On Writing and Technology
Technology is an amazing, wonderful, yet dangerous thing. I can say with confidence that the entirety of A Climb of Chaos has been written using Google Docs, with Georgia size 12 for the body, and Verdana size 18 for the headings. I have also been using both the Google Chrome web browser operating on Windows XP.
I have terrible handwriting. Not only is it truly awful, but one can be prone to wrist cramps. Due to my ‘writer’s handicap’, I am grateful for being able to write words down, move them around, erase them with such ease. I cannot even begin to imagine what writing my story would have been like had I used pencil and paper. Instead of the space needed for a computer or laptop on a desk, the room would be littered and cluttered with many, many pieces of paper featuring circles, eraser marks, strikethroughs and the like. Okay, not that bad but a couple business envelopes stuffed full of paper which would be unwise to lose. With a laptop or computer, however, everything I need exists within that piece of hardware. Delving further into technology, my work is not limited to this computer I’m using right now, thanks to cloud computing, so I can access my information essentially anywhere.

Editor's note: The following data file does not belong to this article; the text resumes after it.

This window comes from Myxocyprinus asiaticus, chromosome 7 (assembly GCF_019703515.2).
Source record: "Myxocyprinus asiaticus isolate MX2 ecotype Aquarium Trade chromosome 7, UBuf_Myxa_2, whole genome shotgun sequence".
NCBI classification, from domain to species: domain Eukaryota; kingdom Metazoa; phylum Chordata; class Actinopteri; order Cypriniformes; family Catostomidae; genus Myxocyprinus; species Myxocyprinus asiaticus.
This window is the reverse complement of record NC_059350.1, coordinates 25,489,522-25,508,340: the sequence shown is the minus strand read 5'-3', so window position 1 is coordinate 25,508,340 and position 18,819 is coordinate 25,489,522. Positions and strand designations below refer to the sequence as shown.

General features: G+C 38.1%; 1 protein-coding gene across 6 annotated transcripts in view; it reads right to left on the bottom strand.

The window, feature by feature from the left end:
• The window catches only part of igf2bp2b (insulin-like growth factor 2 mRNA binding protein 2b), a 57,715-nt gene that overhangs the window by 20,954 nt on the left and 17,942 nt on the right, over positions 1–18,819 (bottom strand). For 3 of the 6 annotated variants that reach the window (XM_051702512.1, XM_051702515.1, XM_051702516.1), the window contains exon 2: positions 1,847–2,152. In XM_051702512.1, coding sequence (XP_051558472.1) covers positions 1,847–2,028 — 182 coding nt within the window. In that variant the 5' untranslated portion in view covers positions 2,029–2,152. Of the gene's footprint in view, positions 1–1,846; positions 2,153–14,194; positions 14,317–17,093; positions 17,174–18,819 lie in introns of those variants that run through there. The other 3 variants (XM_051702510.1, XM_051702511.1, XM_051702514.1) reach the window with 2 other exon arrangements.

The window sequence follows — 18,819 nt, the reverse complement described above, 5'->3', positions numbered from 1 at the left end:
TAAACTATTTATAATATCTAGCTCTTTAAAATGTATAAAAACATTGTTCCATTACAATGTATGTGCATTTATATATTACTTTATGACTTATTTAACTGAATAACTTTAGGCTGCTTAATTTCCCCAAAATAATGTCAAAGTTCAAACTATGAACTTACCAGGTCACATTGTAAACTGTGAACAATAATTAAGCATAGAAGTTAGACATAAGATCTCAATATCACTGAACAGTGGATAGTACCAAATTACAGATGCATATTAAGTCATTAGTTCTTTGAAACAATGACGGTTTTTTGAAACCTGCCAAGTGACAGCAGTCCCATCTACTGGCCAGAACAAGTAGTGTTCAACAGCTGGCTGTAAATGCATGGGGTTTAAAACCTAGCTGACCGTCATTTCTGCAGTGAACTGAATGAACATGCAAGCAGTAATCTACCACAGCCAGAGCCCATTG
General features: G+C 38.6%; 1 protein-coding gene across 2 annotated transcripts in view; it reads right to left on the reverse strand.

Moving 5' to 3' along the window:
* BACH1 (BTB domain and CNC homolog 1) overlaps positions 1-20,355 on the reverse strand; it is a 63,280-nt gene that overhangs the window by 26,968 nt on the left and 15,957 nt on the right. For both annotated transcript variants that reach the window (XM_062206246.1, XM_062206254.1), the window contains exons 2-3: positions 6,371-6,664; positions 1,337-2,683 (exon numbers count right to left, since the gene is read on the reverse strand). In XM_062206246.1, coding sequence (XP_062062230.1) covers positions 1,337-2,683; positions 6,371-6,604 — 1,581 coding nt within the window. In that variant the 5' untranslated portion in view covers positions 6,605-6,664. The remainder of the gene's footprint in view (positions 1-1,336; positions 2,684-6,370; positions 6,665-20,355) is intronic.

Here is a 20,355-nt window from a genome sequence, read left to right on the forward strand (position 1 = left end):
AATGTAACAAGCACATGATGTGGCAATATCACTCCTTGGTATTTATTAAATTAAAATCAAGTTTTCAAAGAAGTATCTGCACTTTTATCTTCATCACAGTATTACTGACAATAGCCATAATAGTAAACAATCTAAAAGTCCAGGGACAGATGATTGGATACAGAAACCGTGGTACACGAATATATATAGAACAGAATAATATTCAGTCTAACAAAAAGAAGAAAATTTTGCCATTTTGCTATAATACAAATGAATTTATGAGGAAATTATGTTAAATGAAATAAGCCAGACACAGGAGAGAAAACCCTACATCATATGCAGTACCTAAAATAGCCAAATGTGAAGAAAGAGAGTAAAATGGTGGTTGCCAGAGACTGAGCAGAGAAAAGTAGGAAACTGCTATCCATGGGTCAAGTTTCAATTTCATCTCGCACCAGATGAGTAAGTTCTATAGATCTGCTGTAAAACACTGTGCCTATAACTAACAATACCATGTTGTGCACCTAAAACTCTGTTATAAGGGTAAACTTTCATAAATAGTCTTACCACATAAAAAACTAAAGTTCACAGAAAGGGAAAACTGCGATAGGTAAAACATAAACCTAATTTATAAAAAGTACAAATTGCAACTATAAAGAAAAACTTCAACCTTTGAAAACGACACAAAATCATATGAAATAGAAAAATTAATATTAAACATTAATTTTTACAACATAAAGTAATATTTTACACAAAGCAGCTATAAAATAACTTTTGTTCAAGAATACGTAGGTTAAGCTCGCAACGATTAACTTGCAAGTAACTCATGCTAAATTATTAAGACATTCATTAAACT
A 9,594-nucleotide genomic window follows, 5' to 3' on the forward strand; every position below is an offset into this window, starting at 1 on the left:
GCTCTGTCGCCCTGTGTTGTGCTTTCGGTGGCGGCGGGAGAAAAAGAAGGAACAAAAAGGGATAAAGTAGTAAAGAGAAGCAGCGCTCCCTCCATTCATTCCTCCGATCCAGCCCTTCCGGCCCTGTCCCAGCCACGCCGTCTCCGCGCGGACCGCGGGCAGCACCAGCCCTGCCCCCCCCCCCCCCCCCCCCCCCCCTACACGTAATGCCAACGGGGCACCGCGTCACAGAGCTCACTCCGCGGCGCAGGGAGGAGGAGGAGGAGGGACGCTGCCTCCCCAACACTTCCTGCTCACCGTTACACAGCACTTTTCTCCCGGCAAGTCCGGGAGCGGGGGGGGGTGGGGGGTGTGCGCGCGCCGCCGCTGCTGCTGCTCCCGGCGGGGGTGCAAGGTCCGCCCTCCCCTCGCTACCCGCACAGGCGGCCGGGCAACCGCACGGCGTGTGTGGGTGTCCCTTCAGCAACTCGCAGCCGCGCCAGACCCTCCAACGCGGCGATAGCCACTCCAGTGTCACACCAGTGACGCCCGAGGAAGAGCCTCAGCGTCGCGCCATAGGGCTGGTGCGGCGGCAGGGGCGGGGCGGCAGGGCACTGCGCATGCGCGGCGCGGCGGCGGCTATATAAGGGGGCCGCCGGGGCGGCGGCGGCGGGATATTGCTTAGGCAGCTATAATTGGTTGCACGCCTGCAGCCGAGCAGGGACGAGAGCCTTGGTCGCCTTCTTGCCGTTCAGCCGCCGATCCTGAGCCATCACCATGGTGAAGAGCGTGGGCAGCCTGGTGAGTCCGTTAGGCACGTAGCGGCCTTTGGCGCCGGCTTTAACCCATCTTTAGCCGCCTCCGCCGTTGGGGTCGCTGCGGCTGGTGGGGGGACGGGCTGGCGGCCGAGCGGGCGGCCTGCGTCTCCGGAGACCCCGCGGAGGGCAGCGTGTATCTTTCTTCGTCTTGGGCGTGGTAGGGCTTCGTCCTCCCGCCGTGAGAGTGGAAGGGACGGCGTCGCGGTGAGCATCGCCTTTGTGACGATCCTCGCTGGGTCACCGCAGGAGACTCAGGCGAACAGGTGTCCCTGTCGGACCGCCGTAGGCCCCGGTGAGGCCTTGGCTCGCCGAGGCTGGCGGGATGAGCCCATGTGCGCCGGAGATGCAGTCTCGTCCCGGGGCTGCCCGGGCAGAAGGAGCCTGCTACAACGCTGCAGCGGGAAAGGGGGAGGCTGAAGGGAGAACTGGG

As someone writing, I give a big thank you to technology as a means to better channel my imagination from inside my brain, to my fingers, to the screen, and eventually the book which you are now holding now. Especially big thank-yous go out to those at Google, for revolutionizing the internet; with tools such as Docs, which is where my world is stored and created, Blogger; for allowing me to make my online public journal with updates and inner musings. Big thanks also go out to Open Office Writer for allowing me to create PDF files, and being so flexible when it comes to various file extensions. Finally, I can’t forget to thank Matthew Carter for the typefaces – Georgia size 12 makes a text body look quite attractive in regular, bold and italics. Verdana, at size 18, you look great for titles.
To fellow writers, computer users, and readers: when it comes to craft and art, be thankful and not only appreciate the quality of the artist, but the various channels in which he/she directs their talent.